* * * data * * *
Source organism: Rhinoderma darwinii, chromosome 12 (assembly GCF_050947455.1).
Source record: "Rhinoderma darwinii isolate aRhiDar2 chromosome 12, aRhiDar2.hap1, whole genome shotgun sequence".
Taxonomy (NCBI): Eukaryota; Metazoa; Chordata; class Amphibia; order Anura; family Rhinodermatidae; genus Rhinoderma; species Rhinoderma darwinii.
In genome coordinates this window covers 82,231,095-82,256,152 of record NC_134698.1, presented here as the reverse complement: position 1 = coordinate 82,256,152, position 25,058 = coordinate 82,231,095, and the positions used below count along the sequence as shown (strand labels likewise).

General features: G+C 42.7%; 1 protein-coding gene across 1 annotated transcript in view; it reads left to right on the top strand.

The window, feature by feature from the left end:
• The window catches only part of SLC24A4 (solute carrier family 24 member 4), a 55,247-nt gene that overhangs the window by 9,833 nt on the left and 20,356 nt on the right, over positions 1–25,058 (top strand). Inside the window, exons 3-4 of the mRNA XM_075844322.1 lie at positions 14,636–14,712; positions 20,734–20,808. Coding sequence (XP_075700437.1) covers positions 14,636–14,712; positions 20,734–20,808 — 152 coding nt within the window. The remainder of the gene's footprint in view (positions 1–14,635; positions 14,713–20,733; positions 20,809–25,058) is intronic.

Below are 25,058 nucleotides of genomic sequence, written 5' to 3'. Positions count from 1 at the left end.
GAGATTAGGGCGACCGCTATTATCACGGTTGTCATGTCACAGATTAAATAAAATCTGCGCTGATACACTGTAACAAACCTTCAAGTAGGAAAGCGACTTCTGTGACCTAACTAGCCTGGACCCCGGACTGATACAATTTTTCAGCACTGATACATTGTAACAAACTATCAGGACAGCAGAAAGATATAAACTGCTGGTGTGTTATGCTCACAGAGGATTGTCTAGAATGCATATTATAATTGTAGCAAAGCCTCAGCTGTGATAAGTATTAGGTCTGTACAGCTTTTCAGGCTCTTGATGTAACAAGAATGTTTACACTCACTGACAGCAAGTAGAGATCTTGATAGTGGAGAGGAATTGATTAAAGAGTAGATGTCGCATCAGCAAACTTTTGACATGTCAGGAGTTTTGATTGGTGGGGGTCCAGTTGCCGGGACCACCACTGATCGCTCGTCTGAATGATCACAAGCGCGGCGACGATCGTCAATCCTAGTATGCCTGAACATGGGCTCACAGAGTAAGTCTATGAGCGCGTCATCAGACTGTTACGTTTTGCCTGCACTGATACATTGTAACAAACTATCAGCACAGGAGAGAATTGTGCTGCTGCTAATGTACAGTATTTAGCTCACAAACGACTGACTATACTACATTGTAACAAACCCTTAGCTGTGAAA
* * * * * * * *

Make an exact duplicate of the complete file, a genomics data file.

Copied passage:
Source organism: Rhinoderma darwinii, chromosome 12 (assembly GCF_050947455.1).
Source record: "Rhinoderma darwinii isolate aRhiDar2 chromosome 12, aRhiDar2.hap1, whole genome shotgun sequence".
Taxonomy (NCBI): Eukaryota; Metazoa; Chordata; class Amphibia; order Anura; family Rhinodermatidae; genus Rhinoderma; species Rhinoderma darwinii.
In genome coordinates this window covers 82,231,095-82,256,152 of record NC_134698.1, presented here as the reverse complement: position 1 = coordinate 82,256,152, position 25,058 = coordinate 82,231,095, and the positions used below count along the sequence as shown (strand labels likewise).

General features: G+C 42.7%; 1 protein-coding gene across 1 annotated transcript in view; it reads left to right on the top strand.

The window, feature by feature from the left end:
• The window catches only part of SLC24A4 (solute carrier family 24 member 4), a 55,247-nt gene that overhangs the window by 9,833 nt on the left and 20,356 nt on the right, over positions 1–25,058 (top strand). Inside the window, exons 3-4 of the mRNA XM_075844322.1 lie at positions 14,636–14,712; positions 20,734–20,808. Coding sequence (XP_075700437.1) covers positions 14,636–14,712; positions 20,734–20,808 — 152 coding nt within the window. The remainder of the gene's footprint in view (positions 1–14,635; positions 14,713–20,733; positions 20,809–25,058) is intronic.

Below are 25,058 nucleotides of genomic sequence, written 5' to 3'. Positions count from 1 at the left end.
GAGATTAGGGCGACCGCTATTATCACGGTTGTCATGTCACAGATTAAATAAAATCTGCGCTGATACACTGTAACAAACCTTCAAGTAGGAAAGCGACTTCTGTGACCTAACTAGCCTGGACCCCGGACTGATACAATTTTTCAGCACTGATACATTGTAACAAACTATCAGGACAGCAGAAAGATATAAACTGCTGGTGTGTTATGCTCACAGAGGATTGTCTAGAATGCATATTATAATTGTAGCAAAGCCTCAGCTGTGATAAGTATTAGGTCTGTACAGCTTTTCAGGCTCTTGATGTAACAAGAATGTTTACACTCACTGACAGCAAGTAGAGATCTTGATAGTGGAGAGGAATTGATTAAAGAGTAGATGTCGCATCAGCAAACTTTTGACATGTCAGGAGTTTTGATTGGTGGGGGTCCAGTTGCCGGGACCACCACTGATCGCTCGTCTGAATGATCACAAGCGCGGCGACGATCGTCAATCCTAGTATGCCTGAACATGGGCTCACAGAGTAAGTCTATGAGCGCGTCATCAGACTGTTACGTTTTGCCTGCACTGATACATTGTAACAAACTATCAGCACAGGAGAGAATTGTGCTGCTGCTAATGTACAGTATTTAGCTCACAAACGACTGACTATACTACATTGTAACAAACCCTTAGCTGTGAAA